We also used a site model to identify positive selection29. The ancestral codon sequences of whales were inferred using the CODEML program implemented in the PAML package26. Alignments were made with the extant whale sequences and the inferred ancestral whale sequence and signatures of positive selection were identified from all branches using the site model29. The selection model (M2) in which local dN/dS ratio was allowed to be greater than 1 was compared with the neutral model (M1) in which local dN/dS ratio was not allowed to be greater than 1. In M2, an alignment was categorized into three groups. In group 0, 1, and 2, the dN/dS was lower than 1, equal to 1, and greater than 1, respectively. And the proportions of codons at group 0, 1, and 2 were calculated together with the estimated dN/dS ratios for group 0 and group 2. In M1, there were only group 0 and group 1, thus there was no codon with dN/dS greater than 1. A likelihood ratio test (df = 2) and FDR correction for multiple tests were performed to test for statistical significances.
To detect signatures of positive selection on each codon, we used the MEME algorithms30, implemented in the datamonkey web application57, together with the whale phylogenetic tree shown in Fig. 2a and the multiple sequence alignments for extant whales and their ancestors. The non-synonymous substitution rate (β) and synonymous substitution rate (α) at each codon of an alignment was estimated and the difference between α and β was tested by likelihood ratio test. And Empirical Bayes factors were calculated to estimate the relative likelihood of positive selection at each branch.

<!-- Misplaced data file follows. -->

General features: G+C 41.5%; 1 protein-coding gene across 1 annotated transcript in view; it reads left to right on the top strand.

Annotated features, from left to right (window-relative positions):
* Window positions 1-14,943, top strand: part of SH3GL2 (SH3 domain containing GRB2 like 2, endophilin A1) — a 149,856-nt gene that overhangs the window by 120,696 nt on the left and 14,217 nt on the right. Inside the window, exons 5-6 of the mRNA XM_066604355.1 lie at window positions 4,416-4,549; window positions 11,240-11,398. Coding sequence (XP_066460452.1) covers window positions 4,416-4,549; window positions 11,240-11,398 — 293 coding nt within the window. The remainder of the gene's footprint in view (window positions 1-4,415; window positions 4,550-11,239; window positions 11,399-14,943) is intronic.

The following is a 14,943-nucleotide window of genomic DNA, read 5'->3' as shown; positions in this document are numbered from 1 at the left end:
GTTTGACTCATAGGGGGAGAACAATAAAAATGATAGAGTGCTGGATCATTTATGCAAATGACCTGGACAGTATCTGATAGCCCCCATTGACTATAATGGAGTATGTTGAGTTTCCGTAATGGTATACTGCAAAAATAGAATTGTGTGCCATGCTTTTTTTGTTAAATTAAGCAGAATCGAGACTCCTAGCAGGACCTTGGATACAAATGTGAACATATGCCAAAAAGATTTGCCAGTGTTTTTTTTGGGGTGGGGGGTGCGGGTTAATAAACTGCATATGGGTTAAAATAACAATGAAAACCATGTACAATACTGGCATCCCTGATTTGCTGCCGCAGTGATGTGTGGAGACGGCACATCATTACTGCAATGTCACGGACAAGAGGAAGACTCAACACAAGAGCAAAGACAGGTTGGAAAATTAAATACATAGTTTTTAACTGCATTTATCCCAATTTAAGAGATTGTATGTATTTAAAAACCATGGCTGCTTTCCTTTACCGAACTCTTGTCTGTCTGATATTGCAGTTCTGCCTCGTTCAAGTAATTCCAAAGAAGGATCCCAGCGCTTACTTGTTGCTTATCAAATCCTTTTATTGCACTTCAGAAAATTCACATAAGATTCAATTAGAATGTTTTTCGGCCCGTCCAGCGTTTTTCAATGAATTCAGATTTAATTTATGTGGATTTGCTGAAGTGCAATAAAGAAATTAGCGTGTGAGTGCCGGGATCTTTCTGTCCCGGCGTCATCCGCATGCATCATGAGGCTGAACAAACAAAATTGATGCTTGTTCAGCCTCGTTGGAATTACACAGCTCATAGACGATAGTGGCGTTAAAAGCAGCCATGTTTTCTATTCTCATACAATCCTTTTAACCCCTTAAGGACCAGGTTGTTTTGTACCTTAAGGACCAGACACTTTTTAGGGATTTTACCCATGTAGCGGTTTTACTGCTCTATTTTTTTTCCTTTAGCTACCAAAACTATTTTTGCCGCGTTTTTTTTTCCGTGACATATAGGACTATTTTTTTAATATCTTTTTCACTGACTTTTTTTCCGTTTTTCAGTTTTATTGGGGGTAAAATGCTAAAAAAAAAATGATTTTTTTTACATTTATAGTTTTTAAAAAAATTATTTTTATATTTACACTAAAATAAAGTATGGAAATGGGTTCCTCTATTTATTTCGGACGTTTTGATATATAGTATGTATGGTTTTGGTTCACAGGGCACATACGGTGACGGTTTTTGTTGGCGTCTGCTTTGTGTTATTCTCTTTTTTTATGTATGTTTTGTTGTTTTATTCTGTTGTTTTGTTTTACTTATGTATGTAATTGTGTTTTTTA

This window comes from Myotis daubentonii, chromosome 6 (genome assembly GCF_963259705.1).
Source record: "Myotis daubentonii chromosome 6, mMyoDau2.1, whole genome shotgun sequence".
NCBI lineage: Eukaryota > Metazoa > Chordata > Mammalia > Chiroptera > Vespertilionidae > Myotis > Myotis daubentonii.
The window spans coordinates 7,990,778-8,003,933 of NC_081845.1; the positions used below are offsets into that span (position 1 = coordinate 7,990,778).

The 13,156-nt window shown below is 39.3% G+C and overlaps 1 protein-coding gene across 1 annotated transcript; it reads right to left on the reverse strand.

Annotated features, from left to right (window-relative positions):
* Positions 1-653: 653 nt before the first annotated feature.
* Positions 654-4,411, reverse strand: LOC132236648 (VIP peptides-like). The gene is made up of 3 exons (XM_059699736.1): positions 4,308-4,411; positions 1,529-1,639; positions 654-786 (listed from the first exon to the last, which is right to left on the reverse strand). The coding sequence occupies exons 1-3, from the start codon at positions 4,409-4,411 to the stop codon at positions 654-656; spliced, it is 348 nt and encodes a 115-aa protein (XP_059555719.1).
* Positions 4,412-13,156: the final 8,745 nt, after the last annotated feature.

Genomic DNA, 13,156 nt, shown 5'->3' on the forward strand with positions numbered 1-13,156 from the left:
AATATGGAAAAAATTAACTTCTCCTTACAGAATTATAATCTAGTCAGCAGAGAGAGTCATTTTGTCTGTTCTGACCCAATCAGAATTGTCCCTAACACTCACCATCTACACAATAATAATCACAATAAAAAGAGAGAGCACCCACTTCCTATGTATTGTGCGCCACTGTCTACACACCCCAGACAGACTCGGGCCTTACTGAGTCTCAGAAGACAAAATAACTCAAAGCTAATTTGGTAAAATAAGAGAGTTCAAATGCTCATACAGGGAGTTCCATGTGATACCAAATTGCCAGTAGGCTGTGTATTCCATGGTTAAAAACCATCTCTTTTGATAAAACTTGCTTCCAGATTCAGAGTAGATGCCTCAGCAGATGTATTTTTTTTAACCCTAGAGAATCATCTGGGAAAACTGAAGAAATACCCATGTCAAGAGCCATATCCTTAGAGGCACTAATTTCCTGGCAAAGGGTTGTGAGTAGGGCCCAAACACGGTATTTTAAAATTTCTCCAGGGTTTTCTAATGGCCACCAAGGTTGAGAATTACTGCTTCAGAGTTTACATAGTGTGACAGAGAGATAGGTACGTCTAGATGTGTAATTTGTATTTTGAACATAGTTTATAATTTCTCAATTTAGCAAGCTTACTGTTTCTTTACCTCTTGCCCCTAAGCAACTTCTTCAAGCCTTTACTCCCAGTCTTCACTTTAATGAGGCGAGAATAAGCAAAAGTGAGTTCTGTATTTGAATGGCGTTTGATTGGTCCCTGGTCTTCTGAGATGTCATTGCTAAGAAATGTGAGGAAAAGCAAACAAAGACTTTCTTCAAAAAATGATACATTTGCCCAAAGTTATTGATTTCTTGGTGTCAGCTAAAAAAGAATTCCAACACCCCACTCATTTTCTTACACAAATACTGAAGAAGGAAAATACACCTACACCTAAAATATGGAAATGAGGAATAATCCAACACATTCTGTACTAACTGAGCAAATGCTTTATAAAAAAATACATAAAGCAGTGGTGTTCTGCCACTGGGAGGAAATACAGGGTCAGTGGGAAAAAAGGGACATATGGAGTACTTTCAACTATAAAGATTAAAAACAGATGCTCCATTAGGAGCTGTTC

Prediction of the functional effects of ancestral cetacean mutations
Function altering amino acid changes were predicted using PolyPhen-231, PROVEAN v1.133, and SIFT32, with the default cutoff values, and human protein sequences were used as queries for the programs. First, amino acid replacements were identified using the multiple sequence alignments of each FGF gene. Second, we classified these replacements into the following two groups: amino acid replacements that were generated in the whale lineages and amino acid replacements arising in the other lineages. Third, we run the web applications of PolyPhen-2 ((http://genetics.bwh.harvard.edu/pph2/) and PROVEAN v1.1 and SIFT (http://provean.jcvi.org/). The predictions ‘possibly damaging’ or ‘probably damaging’ by PolyPhen-2 were regarded as a function-altering replacements. The predictions ‘Deleterious’ and ‘Damaging’ by PROVEAN v1.1 and SIFT, respectively, were also regarded as function-altering replacement.